All pull together

16th March 2001 at 00:00
Kevin Berry meets the man who has taken Yarm school's team to the top of the rowing league.

In just three years Richard Harandon has taken Yarm School's rowing team from nowhere to the top of the national school rowing league. As head of modern languages, he wasn't the most obvious choice to start up a rowing club, but his university experience in the sport has stood him in good stead.

When he was initially asked to introduce a rowing programme to the Stockton school, there were no boats and no specialised coaches, but the head said at the time : "I don't see that as an insurmountable problem!" Yarm is an independent grammar school set in grounds bordering a placid stretch of the River Tees.

When rowing first started, the young crews were taken to a club at Stockton to share equipment, but that was only seen as a temporary measure. Harandon scoured the ads in rowing magazines and bought second hand boats and oars so the school could offer rowing as a serious option.

There has to be a "can do" attitude from the very beginning, says Harandon. When he announced to the school that rowing was starting, he did not want to hide the fact that it would take them at least a year to learn technique and two years to become competitive. "You have to catch them young and we start them at 11," he says. "We ow have a fifth of the school who are rowing or sculling. We'll soon be completely co-ed . Our present head told me there will be six new girls in the fourth form next term. I said - good, that's a cox and four and a reserve. He said, 'you sad man!' But he's very supportive."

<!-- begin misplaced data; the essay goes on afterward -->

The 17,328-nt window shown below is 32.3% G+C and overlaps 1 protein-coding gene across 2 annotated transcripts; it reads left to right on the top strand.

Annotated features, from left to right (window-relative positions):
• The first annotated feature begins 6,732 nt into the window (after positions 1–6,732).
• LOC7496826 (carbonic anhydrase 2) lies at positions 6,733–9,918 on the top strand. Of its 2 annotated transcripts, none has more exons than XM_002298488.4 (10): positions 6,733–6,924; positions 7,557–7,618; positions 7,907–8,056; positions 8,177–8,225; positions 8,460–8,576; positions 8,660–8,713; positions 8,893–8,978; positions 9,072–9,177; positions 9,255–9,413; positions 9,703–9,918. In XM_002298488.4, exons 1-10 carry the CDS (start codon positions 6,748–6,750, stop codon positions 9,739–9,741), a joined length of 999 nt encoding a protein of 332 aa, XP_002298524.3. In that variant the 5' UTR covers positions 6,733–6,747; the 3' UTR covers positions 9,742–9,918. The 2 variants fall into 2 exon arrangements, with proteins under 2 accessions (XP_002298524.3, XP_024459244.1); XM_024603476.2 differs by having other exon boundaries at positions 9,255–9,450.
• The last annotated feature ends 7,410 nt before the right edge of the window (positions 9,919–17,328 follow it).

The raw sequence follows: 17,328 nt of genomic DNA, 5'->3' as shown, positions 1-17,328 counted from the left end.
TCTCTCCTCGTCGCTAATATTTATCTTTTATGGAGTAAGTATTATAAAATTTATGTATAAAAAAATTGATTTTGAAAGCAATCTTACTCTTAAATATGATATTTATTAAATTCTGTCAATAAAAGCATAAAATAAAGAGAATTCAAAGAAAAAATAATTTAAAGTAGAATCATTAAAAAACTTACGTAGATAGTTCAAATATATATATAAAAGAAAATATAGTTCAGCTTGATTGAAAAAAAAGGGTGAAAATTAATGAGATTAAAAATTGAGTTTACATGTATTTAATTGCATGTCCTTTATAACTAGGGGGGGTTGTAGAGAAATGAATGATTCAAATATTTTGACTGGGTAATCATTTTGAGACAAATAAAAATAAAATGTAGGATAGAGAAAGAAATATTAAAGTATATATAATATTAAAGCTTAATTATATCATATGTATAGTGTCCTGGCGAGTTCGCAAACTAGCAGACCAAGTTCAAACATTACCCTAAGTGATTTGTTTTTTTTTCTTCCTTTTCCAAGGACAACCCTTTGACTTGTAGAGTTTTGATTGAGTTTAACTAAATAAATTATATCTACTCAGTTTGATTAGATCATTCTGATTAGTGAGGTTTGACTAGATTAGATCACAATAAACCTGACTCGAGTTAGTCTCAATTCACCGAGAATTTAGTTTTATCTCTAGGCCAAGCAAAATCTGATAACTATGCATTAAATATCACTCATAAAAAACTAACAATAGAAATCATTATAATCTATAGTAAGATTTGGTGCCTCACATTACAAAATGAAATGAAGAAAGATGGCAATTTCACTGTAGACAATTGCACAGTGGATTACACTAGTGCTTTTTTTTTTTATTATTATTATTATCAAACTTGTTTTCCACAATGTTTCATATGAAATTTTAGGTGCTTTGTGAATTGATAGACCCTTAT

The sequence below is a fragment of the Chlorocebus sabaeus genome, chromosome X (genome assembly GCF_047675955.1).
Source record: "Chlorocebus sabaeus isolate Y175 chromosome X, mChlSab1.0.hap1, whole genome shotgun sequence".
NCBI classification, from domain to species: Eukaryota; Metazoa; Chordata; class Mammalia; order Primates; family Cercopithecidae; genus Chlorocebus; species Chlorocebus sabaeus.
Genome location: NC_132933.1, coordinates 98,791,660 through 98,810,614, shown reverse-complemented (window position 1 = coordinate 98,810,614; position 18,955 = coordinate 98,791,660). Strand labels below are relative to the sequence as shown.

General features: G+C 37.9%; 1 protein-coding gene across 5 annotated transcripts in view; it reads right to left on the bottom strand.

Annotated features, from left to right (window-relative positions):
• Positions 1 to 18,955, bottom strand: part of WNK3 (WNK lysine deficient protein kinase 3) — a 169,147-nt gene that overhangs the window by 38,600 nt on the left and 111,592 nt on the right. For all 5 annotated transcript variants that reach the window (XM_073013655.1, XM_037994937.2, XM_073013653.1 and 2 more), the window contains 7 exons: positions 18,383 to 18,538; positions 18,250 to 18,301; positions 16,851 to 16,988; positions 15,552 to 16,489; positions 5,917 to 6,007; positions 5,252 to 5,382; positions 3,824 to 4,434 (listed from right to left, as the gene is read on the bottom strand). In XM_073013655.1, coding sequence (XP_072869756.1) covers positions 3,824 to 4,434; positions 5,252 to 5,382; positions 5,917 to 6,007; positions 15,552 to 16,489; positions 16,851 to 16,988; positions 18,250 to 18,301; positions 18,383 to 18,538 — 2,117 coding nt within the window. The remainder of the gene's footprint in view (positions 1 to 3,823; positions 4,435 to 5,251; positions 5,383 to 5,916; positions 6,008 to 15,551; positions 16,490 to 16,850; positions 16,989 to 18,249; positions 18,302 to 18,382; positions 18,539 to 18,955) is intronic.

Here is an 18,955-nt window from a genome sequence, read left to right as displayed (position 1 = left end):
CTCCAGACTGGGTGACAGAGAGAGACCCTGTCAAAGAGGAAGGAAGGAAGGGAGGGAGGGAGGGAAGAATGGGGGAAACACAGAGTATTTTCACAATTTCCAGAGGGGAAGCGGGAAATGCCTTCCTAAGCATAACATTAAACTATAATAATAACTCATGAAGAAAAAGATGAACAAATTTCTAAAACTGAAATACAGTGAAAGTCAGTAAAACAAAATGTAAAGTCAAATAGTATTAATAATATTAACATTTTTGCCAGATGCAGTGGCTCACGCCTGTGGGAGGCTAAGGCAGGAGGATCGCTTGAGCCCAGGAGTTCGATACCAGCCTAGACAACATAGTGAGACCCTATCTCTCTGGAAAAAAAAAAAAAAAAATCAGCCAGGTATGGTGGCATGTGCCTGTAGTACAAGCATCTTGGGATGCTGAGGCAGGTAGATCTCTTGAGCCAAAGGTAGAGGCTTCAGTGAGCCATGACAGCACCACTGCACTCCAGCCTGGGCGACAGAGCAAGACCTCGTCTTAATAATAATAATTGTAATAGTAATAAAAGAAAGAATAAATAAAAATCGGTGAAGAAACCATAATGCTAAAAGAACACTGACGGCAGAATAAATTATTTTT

His coaching relies on tips picked up from rowing gurus and his own observation of other crews. But he is not alone in his quest to produce a winning rowing outfit. Two other teachers and three parents have since qualified as coaches.

A school boathouse is planned for the near future. Parents help with fundraising and the school contributes, but much of the finance is coming from an anonymous local benefactor who has been impressed with Harandon's enthusiasm and detailed organisation.

Harandon is insistent that the infrastructure has to be right at this level of rowing. Lessons take place after school and on Saturday mornings.

If there are good rowers in a year group, it is an option for games sessions, and it will soon be a timetabled throughout the school.

Yarm School's place at the top of the rowing league is not a true reflection, says a modest Harandon. The autumn floods have hampered some other schoolsybroo training. A true reflection would be a place in the top ten, which is still some achievement.


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